Kids roll down and joggers scale its slopes as the final gut-busting sprint to the upper barriers – the roof itself having been closed from external access since 2005.

Free access to these public lawns made a certain poetic sense in 1988. Less so now where fanatics view murderous rage as an end in itself and see their own deaths as central to the mission.

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Five ways the OPEC oil deal affects you

A $US60 a barrel oil price would add about 10¢ per litre to petrol. Photo: Patrick Cummins The OPEC deal has lit a fire under energy stocks. Photo: Fairfax
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Saudi Arabia’s resources minister Khalid Al-Falih talking to journalists before OPEC’s meeting in Vienna overnight. Photo: Ronald Zak

Oil prices have surged overnight as the international cartel of oil-producing countries, OPEC, agreed to cut production for the first time in eight years.

The deal, which also involves non-member Russia and exempts members Iran, Libya and Nigeria, will see output reduced by 1.8 million barrels per day over six months.

The increased price of oil is expected to have worldwide ramifications, and Australian consumers should expect to pay once local prices catch up with oil prices.

Here are five ways OPEC’s decision will affect you.  Bad news for gas guzzlers 

“The days of super cheap prices are over,” said CommSec Chief Economist Craig James.

While record-low petrol prices at the bowser might stay put for the time being, motorists should expect to be hit hard over the coming months as consumer prices catch up with the price of oil.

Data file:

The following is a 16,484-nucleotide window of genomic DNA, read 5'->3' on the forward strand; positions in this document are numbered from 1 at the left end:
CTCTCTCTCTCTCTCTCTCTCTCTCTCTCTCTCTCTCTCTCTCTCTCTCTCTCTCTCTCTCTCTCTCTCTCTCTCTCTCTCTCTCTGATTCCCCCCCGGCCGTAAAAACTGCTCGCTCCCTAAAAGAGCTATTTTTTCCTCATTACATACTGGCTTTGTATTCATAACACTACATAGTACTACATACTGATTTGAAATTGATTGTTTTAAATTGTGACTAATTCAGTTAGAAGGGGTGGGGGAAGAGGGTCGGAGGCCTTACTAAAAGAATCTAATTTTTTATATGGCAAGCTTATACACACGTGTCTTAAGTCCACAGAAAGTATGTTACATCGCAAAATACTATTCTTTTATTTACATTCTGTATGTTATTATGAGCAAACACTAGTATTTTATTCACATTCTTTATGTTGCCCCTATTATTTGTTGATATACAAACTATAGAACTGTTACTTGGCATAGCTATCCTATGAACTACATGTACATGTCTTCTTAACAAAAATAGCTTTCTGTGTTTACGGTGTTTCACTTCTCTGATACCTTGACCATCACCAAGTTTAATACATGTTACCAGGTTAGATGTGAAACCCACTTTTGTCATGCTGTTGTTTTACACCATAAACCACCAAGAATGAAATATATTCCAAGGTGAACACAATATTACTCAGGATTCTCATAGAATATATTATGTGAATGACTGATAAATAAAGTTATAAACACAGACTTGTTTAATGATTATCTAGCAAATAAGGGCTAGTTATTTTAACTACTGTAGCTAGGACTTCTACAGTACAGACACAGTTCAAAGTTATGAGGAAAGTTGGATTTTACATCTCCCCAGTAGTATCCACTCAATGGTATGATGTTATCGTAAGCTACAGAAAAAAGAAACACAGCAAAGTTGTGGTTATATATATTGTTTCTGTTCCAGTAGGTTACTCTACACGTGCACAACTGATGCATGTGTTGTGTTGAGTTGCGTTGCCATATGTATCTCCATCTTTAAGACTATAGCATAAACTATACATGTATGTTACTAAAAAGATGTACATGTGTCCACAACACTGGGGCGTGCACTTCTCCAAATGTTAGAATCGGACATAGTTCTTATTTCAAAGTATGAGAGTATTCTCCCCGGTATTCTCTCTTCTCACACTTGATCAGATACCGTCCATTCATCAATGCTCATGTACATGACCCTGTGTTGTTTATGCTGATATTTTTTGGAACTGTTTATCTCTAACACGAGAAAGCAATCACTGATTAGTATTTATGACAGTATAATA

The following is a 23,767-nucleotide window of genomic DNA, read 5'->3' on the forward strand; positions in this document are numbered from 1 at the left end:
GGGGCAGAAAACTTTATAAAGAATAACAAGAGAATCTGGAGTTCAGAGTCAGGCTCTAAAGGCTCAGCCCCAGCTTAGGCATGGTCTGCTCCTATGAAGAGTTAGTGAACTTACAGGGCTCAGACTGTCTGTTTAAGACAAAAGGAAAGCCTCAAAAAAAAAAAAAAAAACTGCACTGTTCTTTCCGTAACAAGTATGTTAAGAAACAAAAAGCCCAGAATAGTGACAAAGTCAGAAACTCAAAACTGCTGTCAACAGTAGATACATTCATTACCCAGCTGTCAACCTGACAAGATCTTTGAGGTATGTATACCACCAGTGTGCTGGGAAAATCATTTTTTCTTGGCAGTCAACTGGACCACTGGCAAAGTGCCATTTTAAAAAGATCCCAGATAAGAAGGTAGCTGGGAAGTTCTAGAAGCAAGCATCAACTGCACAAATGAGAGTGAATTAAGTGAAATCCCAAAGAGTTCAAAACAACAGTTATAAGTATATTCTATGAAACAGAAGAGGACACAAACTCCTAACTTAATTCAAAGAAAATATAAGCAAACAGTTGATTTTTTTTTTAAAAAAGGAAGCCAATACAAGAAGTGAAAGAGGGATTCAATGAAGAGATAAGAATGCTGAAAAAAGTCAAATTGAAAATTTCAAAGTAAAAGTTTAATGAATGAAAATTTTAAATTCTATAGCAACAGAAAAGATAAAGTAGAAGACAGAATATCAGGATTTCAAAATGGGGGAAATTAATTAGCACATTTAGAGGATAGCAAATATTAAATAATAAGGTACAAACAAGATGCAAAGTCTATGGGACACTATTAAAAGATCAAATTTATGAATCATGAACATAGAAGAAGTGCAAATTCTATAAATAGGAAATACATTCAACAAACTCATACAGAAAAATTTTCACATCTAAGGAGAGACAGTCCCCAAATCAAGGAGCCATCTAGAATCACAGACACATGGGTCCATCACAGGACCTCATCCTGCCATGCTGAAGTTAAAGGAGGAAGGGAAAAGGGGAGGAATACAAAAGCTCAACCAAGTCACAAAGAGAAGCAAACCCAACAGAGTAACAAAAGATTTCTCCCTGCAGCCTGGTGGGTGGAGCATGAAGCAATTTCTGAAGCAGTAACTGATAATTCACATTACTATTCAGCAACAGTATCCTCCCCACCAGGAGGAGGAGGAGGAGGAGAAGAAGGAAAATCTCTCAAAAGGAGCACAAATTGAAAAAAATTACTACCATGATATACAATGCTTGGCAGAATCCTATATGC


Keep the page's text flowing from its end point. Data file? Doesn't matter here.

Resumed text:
If prices continue towards $US60 per barrel, consumers should expect to see a roughly 10¢ per litre increase, Mr James said.  Flying high  

Travellers can breathe a sigh of relief thanks to airlines hedging against short-term movements in oil prices.

It would take sustained price hikes over the coming months for airfares to be affected but it is too early to tell is this will eventuate, Mr James said.

Additionally, airlines will have a delayed reaction to any price hikes thanks to insulating measures, so only time will tell if airfares are set to increase.

However, Qantas was one the worst performing stocks on the Australian share market on Thursday morning, falling 3.6 per cent in early trade.  Inflation 

An increase in oil prices will only compound the inflammatory effects of a rise in iron ore and coal prices, as well as stronger growth in the US, China and India.

“Clearly this is what a number of central banks wanted anyway,” Mr James said.

“It’s hardly a negative development at the moment, which is very much an improvement from continuing to worry about deflation or disinflation.” The Aussie Dollar